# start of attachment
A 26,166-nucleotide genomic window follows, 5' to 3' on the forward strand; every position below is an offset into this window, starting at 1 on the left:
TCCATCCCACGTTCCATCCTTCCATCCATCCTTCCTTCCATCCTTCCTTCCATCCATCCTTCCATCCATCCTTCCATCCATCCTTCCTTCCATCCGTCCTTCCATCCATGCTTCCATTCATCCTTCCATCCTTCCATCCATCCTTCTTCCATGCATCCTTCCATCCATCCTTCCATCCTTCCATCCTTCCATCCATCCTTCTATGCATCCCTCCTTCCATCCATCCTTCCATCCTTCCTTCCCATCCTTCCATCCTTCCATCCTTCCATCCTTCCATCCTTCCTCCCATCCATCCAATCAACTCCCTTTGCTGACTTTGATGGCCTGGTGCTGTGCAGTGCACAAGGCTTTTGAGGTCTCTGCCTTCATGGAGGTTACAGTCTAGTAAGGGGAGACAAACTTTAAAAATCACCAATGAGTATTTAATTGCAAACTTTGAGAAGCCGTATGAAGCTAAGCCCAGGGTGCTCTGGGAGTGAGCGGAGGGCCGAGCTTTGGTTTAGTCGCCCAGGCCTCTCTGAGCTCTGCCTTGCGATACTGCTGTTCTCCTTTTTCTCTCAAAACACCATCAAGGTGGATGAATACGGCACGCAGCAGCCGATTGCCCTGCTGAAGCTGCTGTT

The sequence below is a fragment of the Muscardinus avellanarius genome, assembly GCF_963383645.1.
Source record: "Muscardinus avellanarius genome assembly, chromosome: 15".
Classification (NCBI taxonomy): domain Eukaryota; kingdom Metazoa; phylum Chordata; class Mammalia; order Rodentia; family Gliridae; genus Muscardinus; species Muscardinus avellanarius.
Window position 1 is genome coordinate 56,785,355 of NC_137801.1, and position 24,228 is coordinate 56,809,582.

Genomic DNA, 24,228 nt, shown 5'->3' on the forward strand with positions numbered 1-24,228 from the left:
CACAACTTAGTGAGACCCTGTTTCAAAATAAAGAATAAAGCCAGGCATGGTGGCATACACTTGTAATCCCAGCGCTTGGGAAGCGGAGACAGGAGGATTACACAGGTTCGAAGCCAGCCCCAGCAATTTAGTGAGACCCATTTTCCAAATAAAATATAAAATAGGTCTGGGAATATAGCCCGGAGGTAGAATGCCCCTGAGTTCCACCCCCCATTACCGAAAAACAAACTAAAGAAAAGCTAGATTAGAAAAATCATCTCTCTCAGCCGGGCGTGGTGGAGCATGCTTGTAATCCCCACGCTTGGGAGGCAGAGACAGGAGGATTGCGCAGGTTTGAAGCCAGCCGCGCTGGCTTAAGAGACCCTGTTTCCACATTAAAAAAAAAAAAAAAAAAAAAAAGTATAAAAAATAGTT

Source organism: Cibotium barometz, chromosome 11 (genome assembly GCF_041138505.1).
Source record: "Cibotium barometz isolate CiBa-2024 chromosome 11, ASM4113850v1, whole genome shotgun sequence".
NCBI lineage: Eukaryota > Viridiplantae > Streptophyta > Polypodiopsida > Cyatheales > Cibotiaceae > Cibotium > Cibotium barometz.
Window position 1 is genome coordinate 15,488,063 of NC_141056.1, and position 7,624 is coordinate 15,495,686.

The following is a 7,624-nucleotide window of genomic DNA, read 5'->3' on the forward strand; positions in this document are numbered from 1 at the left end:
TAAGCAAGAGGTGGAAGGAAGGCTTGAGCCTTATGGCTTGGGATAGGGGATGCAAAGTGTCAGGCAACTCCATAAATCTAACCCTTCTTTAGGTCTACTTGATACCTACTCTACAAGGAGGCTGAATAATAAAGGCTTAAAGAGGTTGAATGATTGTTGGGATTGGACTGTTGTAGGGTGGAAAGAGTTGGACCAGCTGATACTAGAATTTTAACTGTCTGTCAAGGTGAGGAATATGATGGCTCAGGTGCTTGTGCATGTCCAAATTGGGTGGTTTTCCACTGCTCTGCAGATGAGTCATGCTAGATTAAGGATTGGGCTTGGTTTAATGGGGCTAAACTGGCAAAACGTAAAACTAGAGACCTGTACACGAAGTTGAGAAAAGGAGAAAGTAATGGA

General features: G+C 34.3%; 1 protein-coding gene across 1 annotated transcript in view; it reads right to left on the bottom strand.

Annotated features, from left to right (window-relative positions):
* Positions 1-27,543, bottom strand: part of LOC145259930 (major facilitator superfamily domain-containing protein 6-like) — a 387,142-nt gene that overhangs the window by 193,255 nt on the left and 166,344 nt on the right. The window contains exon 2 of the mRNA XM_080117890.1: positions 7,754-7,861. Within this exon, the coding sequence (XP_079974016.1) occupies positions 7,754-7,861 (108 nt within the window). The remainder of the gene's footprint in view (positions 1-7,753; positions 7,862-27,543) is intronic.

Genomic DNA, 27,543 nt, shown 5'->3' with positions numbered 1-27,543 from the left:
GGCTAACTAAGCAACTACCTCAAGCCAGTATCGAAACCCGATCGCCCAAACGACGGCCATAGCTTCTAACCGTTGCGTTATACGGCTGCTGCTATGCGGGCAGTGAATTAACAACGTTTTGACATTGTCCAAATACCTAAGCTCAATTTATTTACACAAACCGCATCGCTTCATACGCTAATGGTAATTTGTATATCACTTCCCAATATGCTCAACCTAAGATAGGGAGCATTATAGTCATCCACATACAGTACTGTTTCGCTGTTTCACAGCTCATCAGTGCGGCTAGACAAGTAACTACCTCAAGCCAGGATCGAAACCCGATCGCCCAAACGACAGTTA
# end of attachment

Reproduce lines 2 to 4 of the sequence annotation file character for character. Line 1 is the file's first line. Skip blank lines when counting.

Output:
TCCATCCCACGTTCCATCCTTCCATCCATCCTTCCTTCCATCCTTCCTTCCATCCATCCTTCCATCCATCCTTCCATCCATCCTTCCTTCCATCCGTCCTTCCATCCATGCTTCCATTCATCCTTCCATCCTTCCATCCATCCTTCTTCCATGCATCCTTCCATCCATCCTTCCATCCTTCCATCCTTCCATCCATCCTTCTATGCATCCCTCCTTCCATCCATCCTTCCATCCTTCCTTCCCATCCTTCCATCCTTCCATCCTTCCATCCTTCCATCCTTCCTCCCATCCATCCAATCAACTCCCTTTGCTGACTTTGATGGCCTGGTGCTGTGCAGTGCACAAGGCTTTTGAGGTCTCTGCCTTCATGGAGGTTACAGTCTAGTAAGGGGAGACAAACTTTAAAAATCACCAATGAGTATTTAATTGCAAACTTTGAGAAGCCGTATGAAGCTAAGCCCAGGGTGCTCTGGGAGTGAGCGGAGGGCCGAGCTTTGGTTTAGTCGCCCAGGCCTCTCTGAGCTCTGCCTTGCGATACTGCTGTTCTCCTTTTTCTCTCAAAACACCATCAAGGTGGATGAATACGGCACGCAGCAGCCGATTGCCCTGCTGAAGCTGCTGTT

The sequence below is a fragment of the Muscardinus avellanarius genome, assembly GCF_963383645.1.
Source record: "Muscardinus avellanarius genome assembly, chromosome: 15".